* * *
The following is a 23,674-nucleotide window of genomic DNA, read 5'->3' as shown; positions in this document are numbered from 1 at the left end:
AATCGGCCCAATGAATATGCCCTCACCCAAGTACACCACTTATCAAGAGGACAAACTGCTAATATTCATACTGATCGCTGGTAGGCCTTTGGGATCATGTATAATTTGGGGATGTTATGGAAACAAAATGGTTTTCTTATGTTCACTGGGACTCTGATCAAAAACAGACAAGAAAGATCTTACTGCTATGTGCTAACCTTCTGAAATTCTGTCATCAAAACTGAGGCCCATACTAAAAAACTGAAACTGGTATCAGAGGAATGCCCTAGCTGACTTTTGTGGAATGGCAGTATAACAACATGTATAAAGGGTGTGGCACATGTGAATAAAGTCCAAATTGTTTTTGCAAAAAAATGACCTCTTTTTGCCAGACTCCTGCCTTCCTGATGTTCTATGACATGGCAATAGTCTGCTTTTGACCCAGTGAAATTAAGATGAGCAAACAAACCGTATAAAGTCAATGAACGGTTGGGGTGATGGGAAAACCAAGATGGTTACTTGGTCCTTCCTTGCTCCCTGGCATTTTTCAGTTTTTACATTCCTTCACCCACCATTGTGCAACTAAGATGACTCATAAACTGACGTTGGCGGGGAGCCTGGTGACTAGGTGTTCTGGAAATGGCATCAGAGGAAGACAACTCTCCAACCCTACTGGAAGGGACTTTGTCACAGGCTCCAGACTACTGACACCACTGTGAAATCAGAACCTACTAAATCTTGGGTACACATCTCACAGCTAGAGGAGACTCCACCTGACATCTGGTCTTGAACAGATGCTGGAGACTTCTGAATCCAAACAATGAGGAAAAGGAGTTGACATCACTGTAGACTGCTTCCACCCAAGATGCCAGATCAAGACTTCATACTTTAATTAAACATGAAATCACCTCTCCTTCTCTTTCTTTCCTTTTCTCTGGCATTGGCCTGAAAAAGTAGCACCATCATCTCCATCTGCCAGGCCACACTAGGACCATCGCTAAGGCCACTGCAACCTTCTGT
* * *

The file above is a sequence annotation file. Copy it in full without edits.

The following is a 23,674-nucleotide window of genomic DNA, read 5'->3' as shown; positions in this document are numbered from 1 at the left end:
AATCGGCCCAATGAATATGCCCTCACCCAAGTACACCACTTATCAAGAGGACAAACTGCTAATATTCATACTGATCGCTGGTAGGCCTTTGGGATCATGTATAATTTGGGGATGTTATGGAAACAAAATGGTTTTCTTATGTTCACTGGGACTCTGATCAAAAACAGACAAGAAAGATCTTACTGCTATGTGCTAACCTTCTGAAATTCTGTCATCAAAACTGAGGCCCATACTAAAAAACTGAAACTGGTATCAGAGGAATGCCCTAGCTGACTTTTGTGGAATGGCAGTATAACAACATGTATAAAGGGTGTGGCACATGTGAATAAAGTCCAAATTGTTTTTGCAAAAAAATGACCTCTTTTTGCCAGACTCCTGCCTTCCTGATGTTCTATGACATGGCAATAGTCTGCTTTTGACCCAGTGAAATTAAGATGAGCAAACAAACCGTATAAAGTCAATGAACGGTTGGGGTGATGGGAAAACCAAGATGGTTACTTGGTCCTTCCTTGCTCCCTGGCATTTTTCAGTTTTTACATTCCTTCACCCACCATTGTGCAACTAAGATGACTCATAAACTGACGTTGGCGGGGAGCCTGGTGACTAGGTGTTCTGGAAATGGCATCAGAGGAAGACAACTCTCCAACCCTACTGGAAGGGACTTTGTCACAGGCTCCAGACTACTGACACCACTGTGAAATCAGAACCTACTAAATCTTGGGTACACATCTCACAGCTAGAGGAGACTCCACCTGACATCTGGTCTTGAACAGATGCTGGAGACTTCTGAATCCAAACAATGAGGAAAAGGAGTTGACATCACTGTAGACTGCTTCCACCCAAGATGCCAGATCAAGACTTCATACTTTAATTAAACATGAAATCACCTCTCCTTCTCTTTCTTTCCTTTTCTCTGGCATTGGCCTGAAAAAGTAGCACCATCATCTCCATCTGCCAGGCCACACTAGGACCATCGCTAAGGCCACTGCAACCTTCTGT